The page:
With the Sex and the City movie being released this Friday, several Bad Genious writers have been inspired to focus on the various roles of women in comics. Yesterday, Matt focused on characters he felt portrayed the best and worst qualities of a woman and Friday, Cindy will look at why comics have a hard time attracting the female audiences that will flock to Friday’s opening and Kit Kittredge: An American Girl on July 2nd. Today, BG Roundtable talks about female creators. Sadly, there weren’t many submissions this week. Wonder why that is?
Doug - I'm the kind of grumpy old fanboy who doesn't like the new artists I see nowadays. One artist that has really impressed me, though, is Nicola Scott of Birds of Prey. Her work has a classic traditional look to it, while not feeling dated or retro. Working first with Gail Simone and most recently with Sean McKeever, Nicola Scott really elevated Birds of Prey into one of my monthly faves. This is one new artist who has "future star" written all over her work!
Cindy - I'd have to say that my favorite comic creator who happens to also be a woman would be Marjane Satrapi. She has a very clear, direct graphic style that really packs and emotional punch when delivering her stories of life in Iran. Women here in America often complain about our plight as women. Maybe we don't get paid as much as men or we don't garner the same respect in the boardroom, but reading one of Satrapi's stories you realize that there are places in the world where women and most men don't have a voice at all. The stories she's telling prove that graphic storytelling can be important and relevant.
The General - While comic books have had a long history as being a haven for outsider or fringe artists, the reality is that most of those outsiders are still white males from the New York area. So, it comes as a breath of fresh air to read comics by someone who really does represent a different voice and perspective... like, say, an Iranian woman publishing comics in French, such as Marjane Satrapi. Though she's only published a handful of mostly autobiographical comics (she personally loathes the term "graphic novel") she's already become a major player on the independent comics scene. It also helps that the animated version of Persepolis was one of the most faithful and successful translations of a comic book out there. Also, personally, I had the opportunity to hear her speak and have to admit that she's one of the most engaging and entertaining people I've heard in a long while.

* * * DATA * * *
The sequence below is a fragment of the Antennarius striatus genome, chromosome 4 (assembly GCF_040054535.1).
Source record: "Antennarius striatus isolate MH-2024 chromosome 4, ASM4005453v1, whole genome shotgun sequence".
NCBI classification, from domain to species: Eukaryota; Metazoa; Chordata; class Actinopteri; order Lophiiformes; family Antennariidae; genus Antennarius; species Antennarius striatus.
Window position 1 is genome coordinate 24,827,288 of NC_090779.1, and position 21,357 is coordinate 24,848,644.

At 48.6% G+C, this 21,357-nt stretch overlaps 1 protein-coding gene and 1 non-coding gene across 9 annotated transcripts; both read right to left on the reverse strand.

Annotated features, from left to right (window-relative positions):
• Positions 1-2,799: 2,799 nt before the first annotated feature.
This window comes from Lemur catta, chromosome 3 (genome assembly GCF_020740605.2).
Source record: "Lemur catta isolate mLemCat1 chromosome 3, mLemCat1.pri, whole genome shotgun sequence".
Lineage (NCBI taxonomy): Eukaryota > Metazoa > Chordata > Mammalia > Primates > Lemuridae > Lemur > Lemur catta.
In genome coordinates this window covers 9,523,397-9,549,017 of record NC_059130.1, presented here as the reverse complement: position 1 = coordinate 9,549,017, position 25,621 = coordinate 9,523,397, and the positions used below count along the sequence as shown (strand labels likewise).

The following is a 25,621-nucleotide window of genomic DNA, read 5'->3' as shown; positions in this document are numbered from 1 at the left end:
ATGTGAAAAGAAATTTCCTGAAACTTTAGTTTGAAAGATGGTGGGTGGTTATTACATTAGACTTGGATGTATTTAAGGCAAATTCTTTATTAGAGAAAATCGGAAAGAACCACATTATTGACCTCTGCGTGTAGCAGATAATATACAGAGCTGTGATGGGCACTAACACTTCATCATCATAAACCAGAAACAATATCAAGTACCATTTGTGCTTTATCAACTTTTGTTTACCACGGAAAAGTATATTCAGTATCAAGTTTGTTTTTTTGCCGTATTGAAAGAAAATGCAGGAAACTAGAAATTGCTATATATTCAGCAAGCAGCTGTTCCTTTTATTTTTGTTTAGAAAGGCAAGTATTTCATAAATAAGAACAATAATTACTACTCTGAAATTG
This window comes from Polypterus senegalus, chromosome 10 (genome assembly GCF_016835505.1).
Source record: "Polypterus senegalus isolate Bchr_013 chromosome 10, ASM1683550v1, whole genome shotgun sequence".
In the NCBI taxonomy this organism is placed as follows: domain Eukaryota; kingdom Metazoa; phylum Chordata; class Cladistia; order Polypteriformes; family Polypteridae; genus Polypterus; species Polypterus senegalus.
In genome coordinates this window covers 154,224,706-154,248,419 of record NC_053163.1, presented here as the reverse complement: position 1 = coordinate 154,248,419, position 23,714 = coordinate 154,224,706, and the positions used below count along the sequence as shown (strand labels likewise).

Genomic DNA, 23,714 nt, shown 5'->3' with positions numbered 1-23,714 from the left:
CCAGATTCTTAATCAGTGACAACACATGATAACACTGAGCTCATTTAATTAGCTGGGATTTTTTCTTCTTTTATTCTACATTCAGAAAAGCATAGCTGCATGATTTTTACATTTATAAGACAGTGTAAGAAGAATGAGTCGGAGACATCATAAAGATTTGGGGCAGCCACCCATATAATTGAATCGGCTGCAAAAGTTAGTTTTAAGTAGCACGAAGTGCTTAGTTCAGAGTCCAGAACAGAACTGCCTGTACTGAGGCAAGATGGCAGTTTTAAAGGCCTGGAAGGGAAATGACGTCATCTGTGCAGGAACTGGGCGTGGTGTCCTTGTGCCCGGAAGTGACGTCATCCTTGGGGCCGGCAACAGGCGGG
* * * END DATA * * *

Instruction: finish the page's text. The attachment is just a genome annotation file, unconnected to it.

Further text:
Which, when you add all these things together, is it why I have to pick Marjane Satrapi as my favorite female creator, even if it makes me look like I'm copying Cindy.
Matt - One of my favorite woman creators is artist Jan Duursema. I first became aware of her art when she penciled X-Factor. But I didn't pay very much attention until she became the regular artist on Dark Horse's ongoing Star Wars series. She penciled much of that run, including most of the fantastic “Clone Wars” arc. She is also responsible for creating one of my favorite Jedi in Quinlan Vos. Her current work on Star Wars Legacy is what keeps me coming back.
Vocal Minority - As a reader, I generally follow writers. Art takes second place for me most of the time and everything else in a comic's production usually passes me by. This includes Editors. I know who Tom DeFalco is thanks to the pap that is Spider-Girl, and I'm reminded that Axel Alonso exists and thinks that the Hulk kills thanks to JonQ's ongoing Incredible Hulk sanity test found elsewhere on this blog. And that's mostly it. And that's mostly a good thing: editorial interference is basically a four-letter word in modern comics.
Why is this important? Because Karen Berger is the notable exception to that rule.
Berger is an editor responsible for some of the happiest reading times of my life. Neil Gaiman pointed me at her by singling her out for praise whenever he interviews about Sandman. And that just lead into me becoming increasingly aware of how good she is - Moore's Swamp Thing run, the aforementioned Sandman and, oh yeah, creating the Vertigo Imprint. It might be that she just knows how and when to step back and let good creative teams do work and I'm sure that's part of it, but there has to be something more to it. She's been involved with too much that's been too good for it not to. And there's a lot to be said for that behind-the-scenes work. It's one thing to create a book I enjoy, but to found and helm a line of books that has given us Transmetropolitan, Y: the Last Man, Preacher, Lucifer and more?
Getting me to notice and be impressed by an editor. That's an accomplishment.